Introduction

Back in the mists of time when network communication was in its infancy, before the World Wide Web was even a germ of an idea in Tim Berners-Lee's imagination, before there was even an Internet as we know it today, and when transfer speed was measured in bytes per minute rather than Megabytes per second, a bunch of techies had the brilliant idea that they could build a kind of bulletin board which they could all access from wherever they were and post messages where they could share questions and answers.

Within a few years, the idea had developed into a whole series of such bulletin boards, known first as "network news", and eventually from that grew what we now know as Usenet, usually refered to as "newsgroups", a legacy from the old "network news" terminology.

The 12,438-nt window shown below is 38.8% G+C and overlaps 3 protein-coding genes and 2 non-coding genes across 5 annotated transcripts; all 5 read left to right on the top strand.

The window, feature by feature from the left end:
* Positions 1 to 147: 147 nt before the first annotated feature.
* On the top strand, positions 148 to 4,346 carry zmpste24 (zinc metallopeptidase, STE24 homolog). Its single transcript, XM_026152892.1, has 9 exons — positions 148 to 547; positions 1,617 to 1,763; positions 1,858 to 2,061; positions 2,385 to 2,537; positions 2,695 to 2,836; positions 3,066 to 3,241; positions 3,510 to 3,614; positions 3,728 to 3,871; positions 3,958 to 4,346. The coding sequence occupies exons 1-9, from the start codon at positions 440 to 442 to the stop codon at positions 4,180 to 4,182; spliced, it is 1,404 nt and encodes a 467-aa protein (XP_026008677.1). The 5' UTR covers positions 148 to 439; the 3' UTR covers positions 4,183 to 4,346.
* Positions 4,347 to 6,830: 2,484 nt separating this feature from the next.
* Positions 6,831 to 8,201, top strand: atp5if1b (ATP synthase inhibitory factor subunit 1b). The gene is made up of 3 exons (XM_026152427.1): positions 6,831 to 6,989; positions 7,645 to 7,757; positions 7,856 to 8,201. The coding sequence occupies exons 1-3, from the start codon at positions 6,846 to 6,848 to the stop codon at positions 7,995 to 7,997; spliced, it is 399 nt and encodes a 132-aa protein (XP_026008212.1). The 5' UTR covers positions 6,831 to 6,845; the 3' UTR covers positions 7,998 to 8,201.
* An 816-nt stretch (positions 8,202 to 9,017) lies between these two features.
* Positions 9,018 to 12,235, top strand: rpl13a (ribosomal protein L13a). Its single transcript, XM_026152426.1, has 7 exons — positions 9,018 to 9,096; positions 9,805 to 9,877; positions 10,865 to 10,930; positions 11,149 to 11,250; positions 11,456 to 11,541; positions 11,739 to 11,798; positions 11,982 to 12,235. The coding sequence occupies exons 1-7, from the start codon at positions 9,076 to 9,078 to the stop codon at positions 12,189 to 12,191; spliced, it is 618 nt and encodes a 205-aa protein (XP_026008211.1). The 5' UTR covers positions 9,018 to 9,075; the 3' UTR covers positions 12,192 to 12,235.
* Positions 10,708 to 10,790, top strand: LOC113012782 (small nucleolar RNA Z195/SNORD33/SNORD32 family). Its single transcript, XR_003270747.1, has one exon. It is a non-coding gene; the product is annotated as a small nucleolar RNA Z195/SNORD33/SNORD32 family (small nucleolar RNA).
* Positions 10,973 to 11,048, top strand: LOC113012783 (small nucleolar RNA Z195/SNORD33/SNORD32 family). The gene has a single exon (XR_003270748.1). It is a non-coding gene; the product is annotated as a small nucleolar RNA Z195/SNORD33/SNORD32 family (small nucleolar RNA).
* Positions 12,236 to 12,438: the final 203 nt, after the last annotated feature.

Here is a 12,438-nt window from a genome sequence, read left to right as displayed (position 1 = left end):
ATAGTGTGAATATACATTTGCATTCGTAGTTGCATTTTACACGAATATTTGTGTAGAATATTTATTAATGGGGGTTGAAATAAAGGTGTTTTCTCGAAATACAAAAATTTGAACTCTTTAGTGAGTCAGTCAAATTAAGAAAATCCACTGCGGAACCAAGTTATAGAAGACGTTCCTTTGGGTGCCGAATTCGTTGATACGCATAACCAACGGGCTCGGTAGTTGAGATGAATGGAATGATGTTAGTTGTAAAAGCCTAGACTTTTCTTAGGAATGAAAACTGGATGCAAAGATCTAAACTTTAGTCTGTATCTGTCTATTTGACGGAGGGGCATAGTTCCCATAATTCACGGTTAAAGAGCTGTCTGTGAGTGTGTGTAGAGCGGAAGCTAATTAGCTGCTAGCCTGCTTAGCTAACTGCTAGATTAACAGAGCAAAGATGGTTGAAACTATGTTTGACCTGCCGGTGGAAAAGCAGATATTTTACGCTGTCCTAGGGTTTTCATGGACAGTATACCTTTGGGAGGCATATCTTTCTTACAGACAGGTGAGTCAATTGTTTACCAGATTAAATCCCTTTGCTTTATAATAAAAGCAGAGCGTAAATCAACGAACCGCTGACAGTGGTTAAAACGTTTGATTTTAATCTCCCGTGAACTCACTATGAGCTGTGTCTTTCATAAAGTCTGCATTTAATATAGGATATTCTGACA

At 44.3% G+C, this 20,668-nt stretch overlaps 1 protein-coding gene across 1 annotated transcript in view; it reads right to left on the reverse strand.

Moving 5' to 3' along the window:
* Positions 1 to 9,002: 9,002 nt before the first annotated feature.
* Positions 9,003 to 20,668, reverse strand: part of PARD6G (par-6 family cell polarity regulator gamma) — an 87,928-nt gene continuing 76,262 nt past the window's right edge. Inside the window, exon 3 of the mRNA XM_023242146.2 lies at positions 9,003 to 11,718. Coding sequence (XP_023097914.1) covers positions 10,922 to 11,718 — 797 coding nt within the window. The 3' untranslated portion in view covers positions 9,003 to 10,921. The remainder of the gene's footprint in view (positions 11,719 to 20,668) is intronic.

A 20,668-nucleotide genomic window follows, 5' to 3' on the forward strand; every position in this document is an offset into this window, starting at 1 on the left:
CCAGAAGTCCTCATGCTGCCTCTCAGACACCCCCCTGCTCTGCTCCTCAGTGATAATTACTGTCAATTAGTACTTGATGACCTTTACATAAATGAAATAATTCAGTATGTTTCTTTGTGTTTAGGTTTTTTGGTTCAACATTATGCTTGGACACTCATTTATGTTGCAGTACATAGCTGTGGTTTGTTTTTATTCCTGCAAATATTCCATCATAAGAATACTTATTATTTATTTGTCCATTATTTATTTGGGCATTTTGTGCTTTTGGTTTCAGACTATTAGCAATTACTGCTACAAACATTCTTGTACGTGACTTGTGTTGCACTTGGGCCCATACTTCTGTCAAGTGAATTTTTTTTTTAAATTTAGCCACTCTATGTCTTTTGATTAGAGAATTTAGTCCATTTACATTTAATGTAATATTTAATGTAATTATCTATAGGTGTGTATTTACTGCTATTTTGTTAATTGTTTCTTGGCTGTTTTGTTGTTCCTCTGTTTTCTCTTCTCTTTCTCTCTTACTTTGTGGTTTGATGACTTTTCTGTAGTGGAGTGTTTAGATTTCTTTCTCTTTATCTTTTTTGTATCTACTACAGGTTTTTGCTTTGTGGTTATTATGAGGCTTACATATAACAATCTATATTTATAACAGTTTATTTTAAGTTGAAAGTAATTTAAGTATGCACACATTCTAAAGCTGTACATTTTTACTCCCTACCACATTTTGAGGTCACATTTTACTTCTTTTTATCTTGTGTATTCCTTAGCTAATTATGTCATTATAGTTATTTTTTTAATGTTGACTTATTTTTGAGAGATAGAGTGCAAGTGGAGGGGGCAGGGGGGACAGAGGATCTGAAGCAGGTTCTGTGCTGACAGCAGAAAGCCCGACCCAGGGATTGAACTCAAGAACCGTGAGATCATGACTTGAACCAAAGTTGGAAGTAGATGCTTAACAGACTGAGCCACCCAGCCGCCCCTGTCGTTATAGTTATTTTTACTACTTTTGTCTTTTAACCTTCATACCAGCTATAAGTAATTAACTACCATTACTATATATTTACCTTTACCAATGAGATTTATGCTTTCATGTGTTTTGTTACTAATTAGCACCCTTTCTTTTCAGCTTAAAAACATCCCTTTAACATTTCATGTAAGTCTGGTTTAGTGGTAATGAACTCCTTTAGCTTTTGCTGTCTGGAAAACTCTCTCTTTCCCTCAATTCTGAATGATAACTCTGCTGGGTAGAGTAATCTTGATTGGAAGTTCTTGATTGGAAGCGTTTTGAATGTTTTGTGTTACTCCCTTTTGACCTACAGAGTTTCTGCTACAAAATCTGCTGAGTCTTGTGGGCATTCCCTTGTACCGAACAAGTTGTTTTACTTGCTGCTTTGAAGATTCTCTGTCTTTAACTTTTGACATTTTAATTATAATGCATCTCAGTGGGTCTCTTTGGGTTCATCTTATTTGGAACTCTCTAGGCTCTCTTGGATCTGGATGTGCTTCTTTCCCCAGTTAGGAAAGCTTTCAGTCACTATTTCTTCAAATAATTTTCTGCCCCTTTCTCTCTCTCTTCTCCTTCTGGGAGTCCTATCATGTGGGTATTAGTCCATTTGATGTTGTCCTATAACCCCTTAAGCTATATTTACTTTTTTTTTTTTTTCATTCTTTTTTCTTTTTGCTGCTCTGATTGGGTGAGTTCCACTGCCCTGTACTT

As the Internet grew, the Usenet waters became extremely muddied. Services like AOL began to provide gateways to Usenet and many AOL users imagined that Usenet was a part of AOL.

Then along came the WWW and recent developments muddied the waters even more. There was a Usenet archive called Deja News which archived all posts to Usenet. This was bought out by Google which, like AOL before it, also developed a gateway to Usenet. Google then began letting people set up groups within Google which it called "Google Groups".

To inexperienced Google users, these groups were indistinguishable from the Usenet newsgroups and Google gradually began to arbitrarily use the name "Google Groups" to refer to all groups which could be accessed via Google - including what were actually Usenet newsgroups.

This section of the site is an attempt to help unmuddy some of the waters and provide some useful information to help explain to novices what Usenet is and how to find your way around and get the most out of it.


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